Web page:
This introduction to an American icon feels just right.

JUMP AT THE SUN

THE TRUE LIFE TALE OF UNSTOPPABLE STORYCATCHER ZORA NEALE HURSTON

From her girlhood days to her legacy as a writer for the ages, Zora Neale Hurston is introduced to young readers.

“In a town called Eatonville—where the magnolias smelled even prettier than they looked…lived a girl who was attracted to tales like mosquitoes to skin.” Zora, clad in overalls and running through fields, loves being sent to Joe Clarke’s store, where she turns every quick errand into a chance to listen to the stories being told on the store’s porch. When she tells her own tales, her father and her grandmother punish her for “tellin’ lies,” but her mother values her stories and encourages her to “jump at [the] sun.” She wants more for her children than working the land. Sadly, her mother dies, but Zora remembers her encouragement throughout her life, which she spends in and out of different schools in different cities before finding her place in New York City as a writer and folklorist, a career that takes her back to her all-Black hometown to record those front-porch stories. Zora is depicted as the fun-loving, strong-willed person she most certainly was, and the text uses dialect as playfully as Zora did to transport readers into her world. Whimsical illustrations show Zora’s many worlds—country and city, school and social life—with energy and joy. (This book was reviewed digitally with 11-by-20-inch double-page spreads viewed at 58.6% of actual size.)

This introduction to an American icon feels just right. (author’s note, additional reading, sources) (Picture book/biography. 4-9)

Pub Date: Jan. 12, 2021

ISBN: 978-1-5344-1913-1

Page Count: 48

Publisher: Caitlyn Dlouhy/Atheneum

Review Posted Online: Nov. 18, 2020

Kirkus Reviews Issue: Dec. 1, 2020

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A lyrical coming-of-age story in picture-book form that begs to be shared.

IMAGINE

Former Poet Laureate Herrera encourages his young readers to imagine all they might be in his new picture book.

Herrera’s free verse tells his own story, starting as a young boy who loves the plants and animals he finds outdoors in the California fields and is then thrust into the barren, concrete city. In the city he begins to learn to read and write, learning English and discovering a love for words and the way ink flows “like tiny rivers” across the page as he applies pen to paper. Words soon become sentences, poems, lyrics, and a means of escape. This love of the word ultimately leads him to make writing his vocation and to become the first Chicano Poet Laureate of the United States, an honor Herrera received in 2015. Through this story of hardship to success, expressed in a series of conditional statements that all begin “If I,” Herrera implores his readers to “imagine what you could do.” Castillo’s ink and foam monoprint illustrations are a tender accompaniment to Herrera’s verse, the black lines of her illustrations flowing across the page in rhythm with the author’s poetry. Together this makes for a charming read-aloud for groups or a child snuggled in a lap.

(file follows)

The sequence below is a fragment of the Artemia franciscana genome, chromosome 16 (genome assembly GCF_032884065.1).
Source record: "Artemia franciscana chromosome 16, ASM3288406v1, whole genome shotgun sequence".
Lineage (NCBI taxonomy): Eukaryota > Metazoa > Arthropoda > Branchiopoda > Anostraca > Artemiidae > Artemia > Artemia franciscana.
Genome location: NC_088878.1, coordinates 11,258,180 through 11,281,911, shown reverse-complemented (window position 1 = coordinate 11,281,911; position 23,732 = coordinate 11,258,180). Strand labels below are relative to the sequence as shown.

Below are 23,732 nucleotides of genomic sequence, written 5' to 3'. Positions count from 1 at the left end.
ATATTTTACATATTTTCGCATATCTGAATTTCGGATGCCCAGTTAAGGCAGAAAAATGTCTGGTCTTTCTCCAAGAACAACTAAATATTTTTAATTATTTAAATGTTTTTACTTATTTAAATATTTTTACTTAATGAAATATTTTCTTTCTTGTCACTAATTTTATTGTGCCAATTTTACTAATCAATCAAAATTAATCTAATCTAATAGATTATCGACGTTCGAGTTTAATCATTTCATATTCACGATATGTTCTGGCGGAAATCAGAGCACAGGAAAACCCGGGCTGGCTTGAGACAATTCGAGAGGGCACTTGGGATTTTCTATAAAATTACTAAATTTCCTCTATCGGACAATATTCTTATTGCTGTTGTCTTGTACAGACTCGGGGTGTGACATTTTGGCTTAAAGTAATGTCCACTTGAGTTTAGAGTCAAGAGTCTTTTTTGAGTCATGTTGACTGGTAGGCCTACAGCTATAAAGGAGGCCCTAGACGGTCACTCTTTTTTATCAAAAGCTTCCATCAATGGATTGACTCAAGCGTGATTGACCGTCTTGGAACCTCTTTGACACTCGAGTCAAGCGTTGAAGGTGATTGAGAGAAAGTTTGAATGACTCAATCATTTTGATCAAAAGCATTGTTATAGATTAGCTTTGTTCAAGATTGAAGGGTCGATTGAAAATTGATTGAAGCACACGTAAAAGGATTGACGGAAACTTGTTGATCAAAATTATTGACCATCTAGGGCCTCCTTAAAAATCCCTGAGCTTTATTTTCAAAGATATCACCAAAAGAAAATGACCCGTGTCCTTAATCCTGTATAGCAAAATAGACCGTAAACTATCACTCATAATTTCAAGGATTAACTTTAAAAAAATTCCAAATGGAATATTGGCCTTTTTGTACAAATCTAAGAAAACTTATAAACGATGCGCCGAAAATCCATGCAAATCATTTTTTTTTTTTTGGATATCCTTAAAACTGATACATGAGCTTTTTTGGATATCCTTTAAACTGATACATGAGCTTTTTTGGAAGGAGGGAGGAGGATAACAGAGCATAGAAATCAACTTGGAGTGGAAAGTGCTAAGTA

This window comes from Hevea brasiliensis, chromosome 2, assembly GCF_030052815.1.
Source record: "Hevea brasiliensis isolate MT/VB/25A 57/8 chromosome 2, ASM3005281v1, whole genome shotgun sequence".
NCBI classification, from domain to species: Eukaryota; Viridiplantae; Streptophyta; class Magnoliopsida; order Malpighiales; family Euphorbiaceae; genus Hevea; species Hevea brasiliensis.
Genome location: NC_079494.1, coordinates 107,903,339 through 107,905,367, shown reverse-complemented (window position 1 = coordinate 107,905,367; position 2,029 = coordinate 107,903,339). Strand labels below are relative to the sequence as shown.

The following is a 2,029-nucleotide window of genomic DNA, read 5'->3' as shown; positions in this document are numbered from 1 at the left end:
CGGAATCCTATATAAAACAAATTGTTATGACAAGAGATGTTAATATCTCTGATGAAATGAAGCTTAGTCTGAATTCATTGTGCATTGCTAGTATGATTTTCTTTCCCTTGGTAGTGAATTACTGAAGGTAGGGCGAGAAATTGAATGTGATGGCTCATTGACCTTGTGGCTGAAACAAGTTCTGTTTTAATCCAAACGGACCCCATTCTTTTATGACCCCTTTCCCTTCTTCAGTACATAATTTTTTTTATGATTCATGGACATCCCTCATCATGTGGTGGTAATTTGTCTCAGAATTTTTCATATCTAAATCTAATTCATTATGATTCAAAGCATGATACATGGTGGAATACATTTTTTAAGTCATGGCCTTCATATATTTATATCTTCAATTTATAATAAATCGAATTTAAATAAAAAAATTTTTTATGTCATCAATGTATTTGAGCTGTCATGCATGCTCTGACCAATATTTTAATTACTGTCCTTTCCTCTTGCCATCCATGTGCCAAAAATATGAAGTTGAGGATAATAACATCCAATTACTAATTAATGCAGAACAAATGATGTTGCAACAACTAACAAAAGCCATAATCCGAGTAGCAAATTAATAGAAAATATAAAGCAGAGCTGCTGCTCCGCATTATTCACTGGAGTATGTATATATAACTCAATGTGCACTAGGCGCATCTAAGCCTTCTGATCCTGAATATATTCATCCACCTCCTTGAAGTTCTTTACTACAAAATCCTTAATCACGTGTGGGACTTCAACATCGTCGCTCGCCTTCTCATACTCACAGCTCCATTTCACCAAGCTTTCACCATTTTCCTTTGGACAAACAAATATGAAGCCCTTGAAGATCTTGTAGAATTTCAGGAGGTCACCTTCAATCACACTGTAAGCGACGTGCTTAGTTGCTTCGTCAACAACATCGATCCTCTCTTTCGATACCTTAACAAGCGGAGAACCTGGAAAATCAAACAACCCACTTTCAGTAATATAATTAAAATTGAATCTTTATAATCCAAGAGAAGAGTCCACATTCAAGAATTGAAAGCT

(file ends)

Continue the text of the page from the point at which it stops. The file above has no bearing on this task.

A lyrical coming-of-age story in picture-book form that begs to be shared. (Picture book/memoir. 4-8)

Pub Date: Oct. 2, 2018

ISBN: 978-0-7636-9052-6

Page Count: 32

Publisher: Candlewick

Review Posted Online: Aug. 27, 2018

Kirkus Reviews Issue: Sept. 15, 2018

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A resplendent masterpiece.

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DREAMERS

Based on her experience of leaving Mexico for the United States, Morales’ latest offers an immigrant’s tale steeped in hope, dreams, and love.

This story begins with a union between mother and son, with arms outstretched in the midst of a new beginning. Soon after, mother and son step on a bridge, expansive “like the universe,” to cross to the other side, to become immigrants. An ethereal city appears, enfolded in fog. The brown-skinned woman and her child walk through this strange new land, unwilling to speak, unaccustomed to “words unlike those of our ancestors.” But soon their journey takes them to the most marvelous of places: the library. In a series of stunning double-page spreads, Morales fully captures the sheer bliss of discovery as their imaginations take flight. The vibrant, surreal mixed-media artwork, including Mexican fabric, metal sheets, “the comal where I grill my quesadillas,” childhood drawings, and leaves and plants, represents a spectacular culmination of the author’s work thus far. Presented in both English and Spanish editions (the latter in Teresa Mlawer’s translation), equal in evocative language, the text moves with purpose. No word is unnecessary, each a deliberate steppingstone onto the next. Details in the art provide cultural markers specific to the U.S., but the story ultimately belongs to one immigrant mother and her son. Thanks to books and stories (some of her favorites are appended), the pair find their voices as “soñadores of the world.”

A resplendent masterpiece. (author’s note) (Picture book. 4-8)

Pub Date: Sept. 4, 2018

ISBN: 978-0-8234-4055-9

Page Count: 40

Publisher: Neal Porter/Holiday House

Review Posted Online: Aug. 1, 2018

Kirkus Reviews Issue: Aug. 15, 2018

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